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On-Duty U.S. Firefighter Deaths
Reach Ten-Year Peak

 

 

National Fire Protection Association
1999-2000, NFPA
Batterymarch Park
P.O. Box 9101
Quincy, MA 02269-9101

 

-- 112 Firefighter Deaths Occurred in 1999 --

 

Quincy, MA, May 15, 2000 According to a recent report by the nonprofit NFPA, 112 on-duty firefighter fatalities occurred in 1999, marking the highest annual U.S. firefighter death toll since 1989 (118). The report cites an increase of 21 deaths from 1998, and also indicates that stress and overexertion, usually resulting in heart attacks, continue to be the leading cause of fatal injury for on-duty U.S. firefighters.

"We need to recognize what has caused last year's increase in fatalities, and take the necessary steps to reverse the trend," says Rita Fahy, NFPA manager of fire databases and systems, and co-author of the report. "Incident management, the use of PASS devices and accountability systems, safe driving practices, and increased attention to firefighter health and fitness are essential to making real reductions in on-duty firefighter fatalities."

NFPA's report shows that 57 fatalities were attributed to stress or overexertion. Fifty of those fatalities resulted from heart attacks, which annually have accounted for approximately half of the total deaths. But, while the proportion of deaths from heart attacks has held fairly steady in the time NFPA has published its report, the number of heart attack deaths had been declining markedly, until 1999.

The second-leading cause of fatal injuries to on-duty firefighters was entrapment, which resulted in 24 deaths in 1999. Firefighters struck by, or having contact with an object caused 21 deaths, making it the third-leading cause. Of those 21 fatalities, 11 deaths were caused by motor vehicle crashes, and eight deaths were caused as a result of victims being struck by motor vehicles.

 "The increased number of U.S. firefighter fatalities in 1999, and the diverse circumstances of those deaths are sobering reminders that fire fighting remains one of today's most physically and mentally-demanding jobs," says Gary Tokle, a former fire chief and NFPA's assistant vice president for public fire protection. "In our effort to keep firefighters safer, NFPA has developed dozens of standards to protect them. One example is NFPA 1582, Medical Requirements for Fire Fighters and Information for Fire Department Physicians, 2000 Edition, which contains requirements for an annual medical evaluation, critically important to preventing heart attacks. Decreases in on-duty fatalities in recent decades have been credited in previous reports to improvements in equipment, fitness, and training standards."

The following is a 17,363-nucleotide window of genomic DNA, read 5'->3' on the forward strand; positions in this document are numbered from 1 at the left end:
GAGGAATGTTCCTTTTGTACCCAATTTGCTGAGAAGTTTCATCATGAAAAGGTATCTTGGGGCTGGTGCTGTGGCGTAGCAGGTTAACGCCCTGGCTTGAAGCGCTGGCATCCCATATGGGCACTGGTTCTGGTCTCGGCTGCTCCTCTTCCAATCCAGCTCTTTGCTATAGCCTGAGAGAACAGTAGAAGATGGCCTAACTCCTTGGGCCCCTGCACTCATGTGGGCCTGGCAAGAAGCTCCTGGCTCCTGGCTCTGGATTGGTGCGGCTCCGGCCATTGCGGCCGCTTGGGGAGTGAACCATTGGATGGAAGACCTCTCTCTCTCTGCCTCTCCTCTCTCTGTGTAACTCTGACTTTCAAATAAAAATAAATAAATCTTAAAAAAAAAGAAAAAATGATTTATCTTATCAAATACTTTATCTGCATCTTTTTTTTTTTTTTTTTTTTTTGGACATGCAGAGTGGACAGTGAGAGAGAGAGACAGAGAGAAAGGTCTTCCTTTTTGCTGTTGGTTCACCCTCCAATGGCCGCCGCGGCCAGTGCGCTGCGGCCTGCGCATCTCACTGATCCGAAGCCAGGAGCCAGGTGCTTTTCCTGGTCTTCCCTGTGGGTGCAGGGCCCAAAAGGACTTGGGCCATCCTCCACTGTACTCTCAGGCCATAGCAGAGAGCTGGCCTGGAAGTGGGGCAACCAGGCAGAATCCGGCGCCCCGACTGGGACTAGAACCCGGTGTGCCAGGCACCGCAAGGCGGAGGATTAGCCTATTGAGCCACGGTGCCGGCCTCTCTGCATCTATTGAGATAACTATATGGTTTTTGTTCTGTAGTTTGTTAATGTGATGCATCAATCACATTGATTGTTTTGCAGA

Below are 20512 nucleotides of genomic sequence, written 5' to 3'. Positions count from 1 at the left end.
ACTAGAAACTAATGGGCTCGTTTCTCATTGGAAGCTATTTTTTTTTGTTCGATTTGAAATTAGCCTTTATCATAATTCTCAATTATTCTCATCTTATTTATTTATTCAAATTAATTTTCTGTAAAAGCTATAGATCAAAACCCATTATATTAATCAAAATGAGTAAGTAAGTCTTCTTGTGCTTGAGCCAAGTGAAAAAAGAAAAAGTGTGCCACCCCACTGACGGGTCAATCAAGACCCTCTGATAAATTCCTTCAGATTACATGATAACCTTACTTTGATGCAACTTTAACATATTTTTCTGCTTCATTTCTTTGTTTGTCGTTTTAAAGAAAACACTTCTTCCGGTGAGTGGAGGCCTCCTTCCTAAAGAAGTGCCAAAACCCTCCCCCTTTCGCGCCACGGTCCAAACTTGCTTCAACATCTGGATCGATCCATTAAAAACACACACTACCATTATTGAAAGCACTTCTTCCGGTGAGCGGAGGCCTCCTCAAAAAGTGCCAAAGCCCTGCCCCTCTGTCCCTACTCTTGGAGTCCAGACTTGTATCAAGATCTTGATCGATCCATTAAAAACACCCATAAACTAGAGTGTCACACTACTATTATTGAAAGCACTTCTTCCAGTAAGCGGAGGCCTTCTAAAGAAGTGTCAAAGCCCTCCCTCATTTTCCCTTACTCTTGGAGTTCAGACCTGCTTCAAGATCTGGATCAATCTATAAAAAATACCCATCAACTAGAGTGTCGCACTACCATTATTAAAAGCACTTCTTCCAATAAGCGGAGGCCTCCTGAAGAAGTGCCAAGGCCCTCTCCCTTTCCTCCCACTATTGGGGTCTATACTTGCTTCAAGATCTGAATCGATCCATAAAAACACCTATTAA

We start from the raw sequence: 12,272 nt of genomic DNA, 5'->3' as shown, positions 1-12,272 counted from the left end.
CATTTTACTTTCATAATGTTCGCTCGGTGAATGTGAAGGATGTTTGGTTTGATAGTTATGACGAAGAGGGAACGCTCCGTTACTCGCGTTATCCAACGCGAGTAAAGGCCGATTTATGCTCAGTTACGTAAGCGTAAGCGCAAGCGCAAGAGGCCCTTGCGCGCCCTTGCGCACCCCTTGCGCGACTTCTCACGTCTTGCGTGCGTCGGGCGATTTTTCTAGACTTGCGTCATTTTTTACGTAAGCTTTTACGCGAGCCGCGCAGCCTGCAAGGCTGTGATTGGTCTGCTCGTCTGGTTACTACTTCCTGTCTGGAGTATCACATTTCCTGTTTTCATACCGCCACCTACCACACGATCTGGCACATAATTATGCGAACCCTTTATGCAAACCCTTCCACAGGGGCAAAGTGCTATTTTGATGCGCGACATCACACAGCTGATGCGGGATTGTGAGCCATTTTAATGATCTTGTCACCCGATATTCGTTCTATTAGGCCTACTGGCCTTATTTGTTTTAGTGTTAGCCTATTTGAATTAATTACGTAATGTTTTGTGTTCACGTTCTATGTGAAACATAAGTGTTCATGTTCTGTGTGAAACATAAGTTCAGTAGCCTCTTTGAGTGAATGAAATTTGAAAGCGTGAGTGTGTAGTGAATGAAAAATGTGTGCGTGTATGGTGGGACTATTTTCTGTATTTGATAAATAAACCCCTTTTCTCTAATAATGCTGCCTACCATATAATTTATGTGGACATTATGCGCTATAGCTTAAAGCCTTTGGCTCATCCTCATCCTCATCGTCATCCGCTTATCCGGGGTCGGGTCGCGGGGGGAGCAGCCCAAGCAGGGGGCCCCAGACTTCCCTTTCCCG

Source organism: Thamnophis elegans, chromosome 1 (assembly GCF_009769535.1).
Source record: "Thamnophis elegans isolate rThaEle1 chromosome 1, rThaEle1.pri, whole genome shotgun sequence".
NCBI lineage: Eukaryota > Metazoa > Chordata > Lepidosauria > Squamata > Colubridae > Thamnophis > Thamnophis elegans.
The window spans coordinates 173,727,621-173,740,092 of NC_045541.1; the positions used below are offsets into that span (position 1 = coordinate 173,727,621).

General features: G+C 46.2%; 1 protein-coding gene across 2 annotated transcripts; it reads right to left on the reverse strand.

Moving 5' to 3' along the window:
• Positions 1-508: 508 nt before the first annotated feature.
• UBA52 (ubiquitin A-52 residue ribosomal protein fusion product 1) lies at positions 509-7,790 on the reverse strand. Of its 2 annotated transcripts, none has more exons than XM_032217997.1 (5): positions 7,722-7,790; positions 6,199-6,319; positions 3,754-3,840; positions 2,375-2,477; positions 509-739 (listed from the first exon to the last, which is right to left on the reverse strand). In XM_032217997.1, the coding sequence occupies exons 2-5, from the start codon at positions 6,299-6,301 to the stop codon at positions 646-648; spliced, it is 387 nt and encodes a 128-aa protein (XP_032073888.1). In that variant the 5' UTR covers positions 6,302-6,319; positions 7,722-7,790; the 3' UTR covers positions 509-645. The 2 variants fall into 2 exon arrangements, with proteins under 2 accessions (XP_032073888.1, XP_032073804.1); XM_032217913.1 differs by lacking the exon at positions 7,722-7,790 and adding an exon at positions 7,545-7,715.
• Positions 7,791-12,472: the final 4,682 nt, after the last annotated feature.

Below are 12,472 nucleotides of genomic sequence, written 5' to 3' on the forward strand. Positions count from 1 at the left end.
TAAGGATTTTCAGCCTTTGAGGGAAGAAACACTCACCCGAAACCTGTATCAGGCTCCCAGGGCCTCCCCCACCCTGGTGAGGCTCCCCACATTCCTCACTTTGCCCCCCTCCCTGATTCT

According to NFPA's report, although on-duty firefighter fatalities have declined over the past two decades, the rate of deaths per million structure fires has dropped very little, and the rate of deaths in collisions per million structure fires while responding to alarms has more than doubled. The six-fatality structure fire in Worcester, Massachusetts, in December, followed soon thereafter by a fire in Iowa where three firefighters and three small children were killed, briefly focused the nation's attention on the continued dangers of fire fighting. The recent findings from NFPA's report may create similar attention.

"It's possible that changes in equipment and clothing have allowed firefighters to be more aggressive at fires," says Ms. Fahy. "However, the lack of on-scene accountability of personnel operating at the fire ground as one component of incident management has exposed firefighters to greater dangers. Taking the time to re-evaluate departmental command techniques is an important means of reducing the risks with which firefighters are faced." 

The largest proportion of deaths in 1999 by type of duty occurred on the fire ground (50%). Another 32 deaths occurred while responding to or returning from alarms (29%), 10 at on-scene non-fire emergencies (9%), 10 while performing non-emergency-related on-duty activities (9%), and four during training activities (4%).

Since NFPA began reporting U.S. firefighter fatalities in 1977, the greatest number occurred in 1978 (172) and the fewest occurred in 1992 (75). Overall, firefighter fatalities dropped from an average of 151 deaths per year in the late 1970s, to 127 in the 1980s, and to 97 in the 1990s.

NFPA has tracked and analyzed U.S. on-duty firefighter fatalities for nearly 25 years, and its annual firefighter fatality report has been used throughout the nation as an informational tool to reduce the number of firefighter injuries and deaths. The report is updated annually, and will appear in it entirety in the July / August issue of NFPA's member magazine, NFPA Journal.

 

 
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